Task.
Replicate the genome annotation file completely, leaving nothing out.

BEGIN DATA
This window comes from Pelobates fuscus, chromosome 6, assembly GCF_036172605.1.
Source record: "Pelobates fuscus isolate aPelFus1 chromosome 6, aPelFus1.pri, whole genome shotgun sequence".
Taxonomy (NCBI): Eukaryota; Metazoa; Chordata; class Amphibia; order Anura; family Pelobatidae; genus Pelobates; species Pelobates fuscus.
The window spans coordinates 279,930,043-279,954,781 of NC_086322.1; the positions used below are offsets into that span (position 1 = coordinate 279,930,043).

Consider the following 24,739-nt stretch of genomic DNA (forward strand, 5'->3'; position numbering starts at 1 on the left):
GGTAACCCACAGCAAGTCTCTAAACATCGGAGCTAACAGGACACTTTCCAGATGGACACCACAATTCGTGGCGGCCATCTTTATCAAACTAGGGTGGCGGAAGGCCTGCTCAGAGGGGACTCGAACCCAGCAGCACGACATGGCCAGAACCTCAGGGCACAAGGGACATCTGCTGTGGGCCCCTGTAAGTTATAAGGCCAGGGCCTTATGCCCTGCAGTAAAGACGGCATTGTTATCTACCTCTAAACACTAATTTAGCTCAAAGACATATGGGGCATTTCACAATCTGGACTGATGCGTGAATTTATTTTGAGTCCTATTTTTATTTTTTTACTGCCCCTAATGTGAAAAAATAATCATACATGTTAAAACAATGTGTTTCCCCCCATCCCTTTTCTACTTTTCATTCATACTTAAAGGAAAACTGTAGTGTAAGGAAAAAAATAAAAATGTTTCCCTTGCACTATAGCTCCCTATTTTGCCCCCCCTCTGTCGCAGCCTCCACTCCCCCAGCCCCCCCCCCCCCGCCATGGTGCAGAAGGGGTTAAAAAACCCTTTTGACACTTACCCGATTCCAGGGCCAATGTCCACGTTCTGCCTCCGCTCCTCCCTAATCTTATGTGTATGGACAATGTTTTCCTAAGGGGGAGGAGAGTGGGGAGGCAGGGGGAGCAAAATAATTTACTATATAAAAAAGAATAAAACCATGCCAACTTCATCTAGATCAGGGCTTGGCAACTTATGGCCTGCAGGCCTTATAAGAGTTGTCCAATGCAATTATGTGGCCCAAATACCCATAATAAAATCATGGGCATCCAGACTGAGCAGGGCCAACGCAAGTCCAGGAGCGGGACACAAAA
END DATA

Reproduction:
This window comes from Pelobates fuscus, chromosome 6, assembly GCF_036172605.1.
Source record: "Pelobates fuscus isolate aPelFus1 chromosome 6, aPelFus1.pri, whole genome shotgun sequence".
Taxonomy (NCBI): Eukaryota; Metazoa; Chordata; class Amphibia; order Anura; family Pelobatidae; genus Pelobates; species Pelobates fuscus.
The window spans coordinates 279,930,043-279,954,781 of NC_086322.1; the positions used below are offsets into that span (position 1 = coordinate 279,930,043).

Consider the following 24,739-nt stretch of genomic DNA (forward strand, 5'->3'; position numbering starts at 1 on the left):
GGTAACCCACAGCAAGTCTCTAAACATCGGAGCTAACAGGACACTTTCCAGATGGACACCACAATTCGTGGCGGCCATCTTTATCAAACTAGGGTGGCGGAAGGCCTGCTCAGAGGGGACTCGAACCCAGCAGCACGACATGGCCAGAACCTCAGGGCACAAGGGACATCTGCTGTGGGCCCCTGTAAGTTATAAGGCCAGGGCCTTATGCCCTGCAGTAAAGACGGCATTGTTATCTACCTCTAAACACTAATTTAGCTCAAAGACATATGGGGCATTTCACAATCTGGACTGATGCGTGAATTTATTTTGAGTCCTATTTTTATTTTTTTACTGCCCCTAATGTGAAAAAATAATCATACATGTTAAAACAATGTGTTTCCCCCCATCCCTTTTCTACTTTTCATTCATACTTAAAGGAAAACTGTAGTGTAAGGAAAAAAATAAAAATGTTTCCCTTGCACTATAGCTCCCTATTTTGCCCCCCCTCTGTCGCAGCCTCCACTCCCCCAGCCCCCCCCCCCCCGCCATGGTGCAGAAGGGGTTAAAAAACCCTTTTGACACTTACCCGATTCCAGGGCCAATGTCCACGTTCTGCCTCCGCTCCTCCCTAATCTTATGTGTATGGACAATGTTTTCCTAAGGGGGAGGAGAGTGGGGAGGCAGGGGGAGCAAAATAATTTACTATATAAAAAAGAATAAAACCATGCCAACTTCATCTAGATCAGGGCTTGGCAACTTATGGCCTGCAGGCCTTATAAGAGTTGTCCAATGCAATTATGTGGCCCAAATACCCATAATAAAATCATGGGCATCCAGACTGAGCAGGGCCAACGCAAGTCCAGGAGCGGGACACAAAA